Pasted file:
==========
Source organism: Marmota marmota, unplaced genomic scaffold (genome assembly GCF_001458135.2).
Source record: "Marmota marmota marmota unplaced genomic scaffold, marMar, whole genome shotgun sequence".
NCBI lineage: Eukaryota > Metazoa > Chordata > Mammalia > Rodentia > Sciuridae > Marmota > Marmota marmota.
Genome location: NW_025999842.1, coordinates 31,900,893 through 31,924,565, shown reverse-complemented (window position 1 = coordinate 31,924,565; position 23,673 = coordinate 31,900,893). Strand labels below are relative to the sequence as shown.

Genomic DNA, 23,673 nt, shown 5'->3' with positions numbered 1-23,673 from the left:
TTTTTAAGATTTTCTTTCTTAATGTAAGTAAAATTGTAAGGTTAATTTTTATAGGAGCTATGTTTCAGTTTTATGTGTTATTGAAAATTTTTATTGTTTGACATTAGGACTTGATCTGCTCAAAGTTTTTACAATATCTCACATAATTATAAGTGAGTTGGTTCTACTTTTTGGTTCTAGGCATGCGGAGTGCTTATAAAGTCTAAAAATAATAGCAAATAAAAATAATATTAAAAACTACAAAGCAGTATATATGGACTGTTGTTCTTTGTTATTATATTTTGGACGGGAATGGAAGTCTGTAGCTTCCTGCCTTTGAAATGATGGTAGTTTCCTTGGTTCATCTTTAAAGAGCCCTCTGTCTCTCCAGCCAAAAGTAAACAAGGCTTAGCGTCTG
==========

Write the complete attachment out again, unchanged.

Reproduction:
Source organism: Marmota marmota, unplaced genomic scaffold (genome assembly GCF_001458135.2).
Source record: "Marmota marmota marmota unplaced genomic scaffold, marMar, whole genome shotgun sequence".
NCBI lineage: Eukaryota > Metazoa > Chordata > Mammalia > Rodentia > Sciuridae > Marmota > Marmota marmota.
Genome location: NW_025999842.1, coordinates 31,900,893 through 31,924,565, shown reverse-complemented (window position 1 = coordinate 31,924,565; position 23,673 = coordinate 31,900,893). Strand labels below are relative to the sequence as shown.

Genomic DNA, 23,673 nt, shown 5'->3' with positions numbered 1-23,673 from the left:
TTTTTAAGATTTTCTTTCTTAATGTAAGTAAAATTGTAAGGTTAATTTTTATAGGAGCTATGTTTCAGTTTTATGTGTTATTGAAAATTTTTATTGTTTGACATTAGGACTTGATCTGCTCAAAGTTTTTACAATATCTCACATAATTATAAGTGAGTTGGTTCTACTTTTTGGTTCTAGGCATGCGGAGTGCTTATAAAGTCTAAAAATAATAGCAAATAAAAATAATATTAAAAACTACAAAGCAGTATATATGGACTGTTGTTCTTTGTTATTATATTTTGGACGGGAATGGAAGTCTGTAGCTTCCTGCCTTTGAAATGATGGTAGTTTCCTTGGTTCATCTTTAAAGAGCCCTCTGTCTCTCCAGCCAAAAGTAAACAAGGCTTAGCGTCTG